Jo Stewart-Rattray heads ISACA’s Connecting Women Leaders in Technology program, dedicated to developing women leaders in STEM.
Deloitte Global projects less than 25% of IT jobs in developed countries will be held by women at the close of 2016. My hope is that the women graduating in STEM careers this year quickly find employment in roles they can enjoy, learn and grow from, and become successful in their careers.
Of course, my wish is the same for men who are also graduating at this exciting and disruptive time in business. However, the female student’s journey to graduation and beyond is very different to that of men.
For example, female students in STEM are often the only one in their class. I have sat in many boardrooms where I am the only woman in the room. I’ve also been the only woman at conferences on information security.
Over my 25 year career, not much has changed, and I know from speaking with other women leaders in STEM that they have had similar experiences. This is not just an Australian issue. It is a problem across the globe.
A study of 22,000 global public companies by Peterson Institute for International Economics and EY shows that the net profit margin of a company can be increased by more than 6% if a company has a minimum of 30% women in the C-suite.
Most importantly, without women in the workforce, we simply won’t have the resources to continue to fuel the job economy and innovation.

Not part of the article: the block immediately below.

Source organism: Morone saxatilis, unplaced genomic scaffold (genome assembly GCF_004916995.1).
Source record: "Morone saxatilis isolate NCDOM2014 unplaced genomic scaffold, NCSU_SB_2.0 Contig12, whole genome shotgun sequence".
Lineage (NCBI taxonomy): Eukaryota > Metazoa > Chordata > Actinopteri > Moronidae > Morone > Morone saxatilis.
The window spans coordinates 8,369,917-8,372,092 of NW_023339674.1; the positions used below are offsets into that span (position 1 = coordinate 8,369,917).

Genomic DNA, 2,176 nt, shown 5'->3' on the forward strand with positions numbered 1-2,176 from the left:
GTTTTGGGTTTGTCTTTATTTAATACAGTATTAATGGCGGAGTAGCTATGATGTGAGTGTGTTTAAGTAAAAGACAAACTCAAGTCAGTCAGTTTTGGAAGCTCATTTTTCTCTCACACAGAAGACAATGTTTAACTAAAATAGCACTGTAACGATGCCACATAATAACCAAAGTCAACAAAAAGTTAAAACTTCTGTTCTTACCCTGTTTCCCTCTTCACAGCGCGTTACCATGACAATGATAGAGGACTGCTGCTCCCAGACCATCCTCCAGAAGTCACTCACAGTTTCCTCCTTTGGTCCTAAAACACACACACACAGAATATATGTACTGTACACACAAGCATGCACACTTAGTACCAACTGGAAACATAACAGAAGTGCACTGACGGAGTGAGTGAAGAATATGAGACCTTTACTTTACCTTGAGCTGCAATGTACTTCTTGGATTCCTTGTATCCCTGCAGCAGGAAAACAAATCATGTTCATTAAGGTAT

So what can be done to develop women leaders in STEM?
In my experience, a multi-faceted approach is needed. It involves:
- businesses providing flexible work options;
- connecting their employees with both men and women leaders in STEM for mentoring;
- sponsoring and encouraging young professionals to understand their potential career paths and rewards; and
- instilling in female students the confidence to follow their passion and be resilient.
In terms of mentoring, I learned early on to find men and women role models and mentors. I was able to do this through ISACA, a professional organisation for IT audit, risk, governance and cybersecurity professionals. My membership and involvement in ISACA enabled me to network with local and global peers, who really helped encourage and guide me in my career.
And now, I am incredibly humbled to spearhead ISACA’s Connecting Women Leaders in Technology program, which aims to inspire and engage women to grow and become leaders in our field.
It has been an enriching and rewarding experience to see young professionals excel by following their passion.
So my message to future women leaders in STEM is to ‘Go for it!’ Have the resilience and confidence to seek the career you want, and find a mentor or bright star who can help guide you along the way.
Together, we will all prosper and learn from one another, as we innovate and create in the years to come.
CISA, CISM, CGEIT, CRISC, FACS CP
Board director of ISACA
Director of information security and IT assurance at BRM Holdich, Australia
Hear from other Australian leaders on how to support women in STEM in the Women in STEM Thought Leadership Series: